Hoarding disorder (HD) is a complex condition that affects approximately two to five percent of the population and is a difficult problem to treat. However, researchers have developed a special form of cognitive-behavior therapy that is promising for the treatment of the condition. For those who don't seek treatment, communities have undertaken harm reduction approaches.
As a clinician specializing in the treatment of pediatric anxiety and OCD, I am very fortunate to have access to so many effective interventions designed to treat the children suffering from these disorders. However, as anyone who works with this population knows, addressing the child’s symptoms is only half the battle.
Ambivalence – and a great deal of it – is a typical feature of hoarding disorder. Given the considerable ambivalence of most clients with this condition, clinicians want to take care to avoid inadvertently shutting down the client’s motivation to work on the problem. Here are typical ways clinicians shut down motivation when treating hoarding disorder.
We hear a lot about “life hacks,” simple things that we can do to improve our lives. Research shows that the #1 life hack is better sleep. Better sleep improves your health, mood, performance at work or school, even your social life. Did you know that you look more attractive to others when you have had a good night sleep?
Psychotherapy with adolescents is a difficult proposition. Research suggests that adolescents do not do as well as adults in psychotherapy and that they tend to dropout or refuse treatment more often. The cognitive-behavioral treatment for obsessive-compulsive disorder (OCD) is no exception.
Worries and fears are a typical part of early childhood. Most children outgrow their fears with little or no impact on their social, emotional, or intellectual development. Little worriers, on the other hand, do not outgrow their fears and over time experience a myriad of problems.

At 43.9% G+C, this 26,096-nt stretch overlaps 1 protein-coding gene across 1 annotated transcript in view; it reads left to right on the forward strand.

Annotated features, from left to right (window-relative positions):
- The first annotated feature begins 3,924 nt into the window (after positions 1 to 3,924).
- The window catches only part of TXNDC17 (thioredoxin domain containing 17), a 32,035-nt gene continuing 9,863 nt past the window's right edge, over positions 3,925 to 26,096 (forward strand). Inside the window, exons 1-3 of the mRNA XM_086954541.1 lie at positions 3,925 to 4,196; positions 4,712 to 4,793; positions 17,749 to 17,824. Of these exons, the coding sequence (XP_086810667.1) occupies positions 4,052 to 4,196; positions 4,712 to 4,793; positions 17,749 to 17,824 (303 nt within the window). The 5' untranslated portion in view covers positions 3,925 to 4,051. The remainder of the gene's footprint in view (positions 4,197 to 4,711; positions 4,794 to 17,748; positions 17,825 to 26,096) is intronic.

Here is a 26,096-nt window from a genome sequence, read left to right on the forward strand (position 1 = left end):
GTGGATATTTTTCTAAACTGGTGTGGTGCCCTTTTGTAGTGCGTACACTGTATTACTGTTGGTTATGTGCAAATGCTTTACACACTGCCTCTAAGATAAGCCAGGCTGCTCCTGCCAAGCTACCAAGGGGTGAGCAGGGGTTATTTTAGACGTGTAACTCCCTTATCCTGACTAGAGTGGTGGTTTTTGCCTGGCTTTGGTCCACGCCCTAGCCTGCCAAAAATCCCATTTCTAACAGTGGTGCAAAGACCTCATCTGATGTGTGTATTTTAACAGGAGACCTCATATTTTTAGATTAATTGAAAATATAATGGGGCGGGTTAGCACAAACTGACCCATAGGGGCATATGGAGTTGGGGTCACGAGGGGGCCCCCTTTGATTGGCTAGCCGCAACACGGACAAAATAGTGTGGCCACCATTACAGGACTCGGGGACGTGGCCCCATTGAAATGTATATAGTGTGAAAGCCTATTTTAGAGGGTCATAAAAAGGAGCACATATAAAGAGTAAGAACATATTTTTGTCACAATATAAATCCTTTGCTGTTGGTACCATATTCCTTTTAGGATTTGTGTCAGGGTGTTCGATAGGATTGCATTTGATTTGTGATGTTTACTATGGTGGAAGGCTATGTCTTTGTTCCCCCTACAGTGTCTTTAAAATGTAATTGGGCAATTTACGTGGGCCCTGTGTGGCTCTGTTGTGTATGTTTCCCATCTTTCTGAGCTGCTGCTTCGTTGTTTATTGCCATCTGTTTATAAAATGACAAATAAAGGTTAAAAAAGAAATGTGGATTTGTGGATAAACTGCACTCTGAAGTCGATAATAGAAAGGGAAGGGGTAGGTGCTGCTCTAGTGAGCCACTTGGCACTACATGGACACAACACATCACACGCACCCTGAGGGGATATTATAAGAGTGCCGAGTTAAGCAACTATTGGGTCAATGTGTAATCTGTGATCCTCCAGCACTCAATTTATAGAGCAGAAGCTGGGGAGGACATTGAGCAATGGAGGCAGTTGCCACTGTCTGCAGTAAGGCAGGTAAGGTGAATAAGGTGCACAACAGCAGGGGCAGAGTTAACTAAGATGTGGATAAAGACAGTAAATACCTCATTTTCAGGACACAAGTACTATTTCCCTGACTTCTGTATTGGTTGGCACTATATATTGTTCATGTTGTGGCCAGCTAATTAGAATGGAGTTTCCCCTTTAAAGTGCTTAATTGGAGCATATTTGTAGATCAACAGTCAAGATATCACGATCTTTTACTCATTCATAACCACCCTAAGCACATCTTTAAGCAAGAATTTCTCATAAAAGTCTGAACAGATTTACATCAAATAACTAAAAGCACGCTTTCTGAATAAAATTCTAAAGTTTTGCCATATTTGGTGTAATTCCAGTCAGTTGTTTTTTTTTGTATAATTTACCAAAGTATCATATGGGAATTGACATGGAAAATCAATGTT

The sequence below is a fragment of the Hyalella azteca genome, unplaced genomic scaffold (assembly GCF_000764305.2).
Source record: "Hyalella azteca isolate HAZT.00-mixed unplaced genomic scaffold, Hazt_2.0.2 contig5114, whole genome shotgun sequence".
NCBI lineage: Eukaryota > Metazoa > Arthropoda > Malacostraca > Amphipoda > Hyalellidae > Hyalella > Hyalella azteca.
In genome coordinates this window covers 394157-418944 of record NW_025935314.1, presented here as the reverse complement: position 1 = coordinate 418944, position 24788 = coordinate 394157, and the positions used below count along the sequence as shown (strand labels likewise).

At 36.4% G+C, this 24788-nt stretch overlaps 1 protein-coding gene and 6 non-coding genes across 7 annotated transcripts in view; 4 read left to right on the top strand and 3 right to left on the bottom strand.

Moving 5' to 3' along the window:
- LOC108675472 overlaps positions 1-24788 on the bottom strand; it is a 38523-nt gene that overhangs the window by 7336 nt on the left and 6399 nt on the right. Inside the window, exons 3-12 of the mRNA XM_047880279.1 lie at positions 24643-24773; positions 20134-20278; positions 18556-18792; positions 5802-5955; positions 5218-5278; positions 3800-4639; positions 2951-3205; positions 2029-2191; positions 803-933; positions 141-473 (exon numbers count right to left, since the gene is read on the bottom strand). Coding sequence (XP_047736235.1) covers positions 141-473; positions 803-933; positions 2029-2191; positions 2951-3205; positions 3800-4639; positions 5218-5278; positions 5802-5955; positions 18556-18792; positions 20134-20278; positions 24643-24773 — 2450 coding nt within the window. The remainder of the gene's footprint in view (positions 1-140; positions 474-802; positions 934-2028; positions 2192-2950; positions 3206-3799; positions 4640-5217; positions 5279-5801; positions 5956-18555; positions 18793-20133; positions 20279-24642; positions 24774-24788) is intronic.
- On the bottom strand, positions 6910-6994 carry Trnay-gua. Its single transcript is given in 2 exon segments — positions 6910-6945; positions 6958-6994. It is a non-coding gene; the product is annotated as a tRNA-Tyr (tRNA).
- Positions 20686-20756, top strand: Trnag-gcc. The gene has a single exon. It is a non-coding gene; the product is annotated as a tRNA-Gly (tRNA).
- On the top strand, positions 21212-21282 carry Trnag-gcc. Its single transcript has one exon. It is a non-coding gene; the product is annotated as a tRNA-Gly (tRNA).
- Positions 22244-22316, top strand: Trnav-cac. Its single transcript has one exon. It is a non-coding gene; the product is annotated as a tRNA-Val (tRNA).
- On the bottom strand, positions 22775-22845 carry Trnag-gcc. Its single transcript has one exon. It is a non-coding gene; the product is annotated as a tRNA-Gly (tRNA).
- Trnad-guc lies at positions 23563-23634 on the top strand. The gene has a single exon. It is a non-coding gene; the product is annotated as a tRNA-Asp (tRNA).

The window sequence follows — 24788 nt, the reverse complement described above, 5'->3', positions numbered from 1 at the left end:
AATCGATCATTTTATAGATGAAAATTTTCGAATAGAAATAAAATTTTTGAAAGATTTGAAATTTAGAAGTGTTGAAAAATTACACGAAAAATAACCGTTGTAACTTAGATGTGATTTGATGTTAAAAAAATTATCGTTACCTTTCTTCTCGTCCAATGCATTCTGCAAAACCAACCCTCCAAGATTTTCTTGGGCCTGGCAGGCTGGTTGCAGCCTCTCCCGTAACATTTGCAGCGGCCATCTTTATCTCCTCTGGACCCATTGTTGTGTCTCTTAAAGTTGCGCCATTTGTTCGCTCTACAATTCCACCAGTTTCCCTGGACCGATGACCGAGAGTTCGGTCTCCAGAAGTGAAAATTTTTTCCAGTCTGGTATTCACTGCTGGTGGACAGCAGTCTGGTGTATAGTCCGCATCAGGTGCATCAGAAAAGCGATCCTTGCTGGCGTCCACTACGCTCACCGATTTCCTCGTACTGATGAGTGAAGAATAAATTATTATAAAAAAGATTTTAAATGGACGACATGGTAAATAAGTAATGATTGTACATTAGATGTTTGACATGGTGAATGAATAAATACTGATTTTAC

It’s no secret that kids crave attention—in fact, parents’ attention can be the most powerful reinforcement a child can receive. And that goes for positive as well as negative attention—whether you’re complimenting your child or yelling at him. Therefore, it’s important to know how to use your attention wisely.
Finals time of year can be intense. Let’s be honest, for many students, it is the most stressful time of the year. Here are some tips that can help finals-takers with managing time, managing stress, and having a successful finals week.
If your loved one suffers from hoarding disorder, you’ve likely tried to help. You may have offered to clean her home or to hire someone to do it. You may have suggested that your loved one meet with a therapist or talk about the problem with a doctor; you may have purchased books on the […]
Although cognitive-behavior therapy helps many clients with anxiety disorders, the exposure tasks, which are central to overcoming an anxiety disorder, are not easy. Because exposure to anxiety-evoking situations is difficult, attending to your client’s willingness throughout treatment is essential to a good outcome. Here are two standard cognitive-behavioral strategies to enhance willingness.